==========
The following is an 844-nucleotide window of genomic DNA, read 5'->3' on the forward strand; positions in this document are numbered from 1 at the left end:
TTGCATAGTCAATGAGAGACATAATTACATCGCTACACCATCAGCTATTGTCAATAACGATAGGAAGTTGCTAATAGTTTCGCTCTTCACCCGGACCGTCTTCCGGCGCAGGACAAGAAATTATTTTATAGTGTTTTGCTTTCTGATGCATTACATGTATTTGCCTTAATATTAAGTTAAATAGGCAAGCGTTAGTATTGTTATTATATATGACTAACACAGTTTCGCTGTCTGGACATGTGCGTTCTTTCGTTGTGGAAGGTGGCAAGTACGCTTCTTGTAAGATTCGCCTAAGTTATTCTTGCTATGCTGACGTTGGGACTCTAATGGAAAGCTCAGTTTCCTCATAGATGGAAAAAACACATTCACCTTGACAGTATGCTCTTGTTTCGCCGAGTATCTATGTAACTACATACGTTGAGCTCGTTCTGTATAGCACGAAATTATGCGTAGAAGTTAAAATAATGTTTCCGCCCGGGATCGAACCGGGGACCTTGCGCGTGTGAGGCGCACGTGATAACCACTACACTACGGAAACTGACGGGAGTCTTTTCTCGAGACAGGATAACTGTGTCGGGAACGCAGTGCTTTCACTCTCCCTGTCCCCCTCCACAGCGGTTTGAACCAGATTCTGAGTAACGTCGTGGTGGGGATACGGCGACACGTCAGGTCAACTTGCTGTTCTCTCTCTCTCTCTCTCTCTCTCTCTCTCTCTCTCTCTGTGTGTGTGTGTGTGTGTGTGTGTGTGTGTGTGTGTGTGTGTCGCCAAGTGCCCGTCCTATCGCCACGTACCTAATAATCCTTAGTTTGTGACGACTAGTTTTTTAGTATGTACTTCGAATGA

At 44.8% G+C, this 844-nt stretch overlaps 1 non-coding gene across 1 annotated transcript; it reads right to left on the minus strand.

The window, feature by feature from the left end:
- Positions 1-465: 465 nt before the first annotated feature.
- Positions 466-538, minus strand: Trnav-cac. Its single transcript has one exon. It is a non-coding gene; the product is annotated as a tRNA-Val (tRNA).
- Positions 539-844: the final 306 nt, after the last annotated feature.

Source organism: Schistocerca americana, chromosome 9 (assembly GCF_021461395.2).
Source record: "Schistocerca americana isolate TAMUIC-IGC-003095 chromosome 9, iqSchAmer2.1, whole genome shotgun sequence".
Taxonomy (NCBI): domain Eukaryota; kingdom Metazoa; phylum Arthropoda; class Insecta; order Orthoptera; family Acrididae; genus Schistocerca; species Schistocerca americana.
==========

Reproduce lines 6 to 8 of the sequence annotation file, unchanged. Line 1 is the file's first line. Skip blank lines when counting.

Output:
- Positions 466-538, minus strand: Trnav-cac. Its single transcript has one exon. It is a non-coding gene; the product is annotated as a tRNA-Val (tRNA).
- Positions 539-844: the final 306 nt, after the last annotated feature.

Source organism: Schistocerca americana, chromosome 9 (assembly GCF_021461395.2).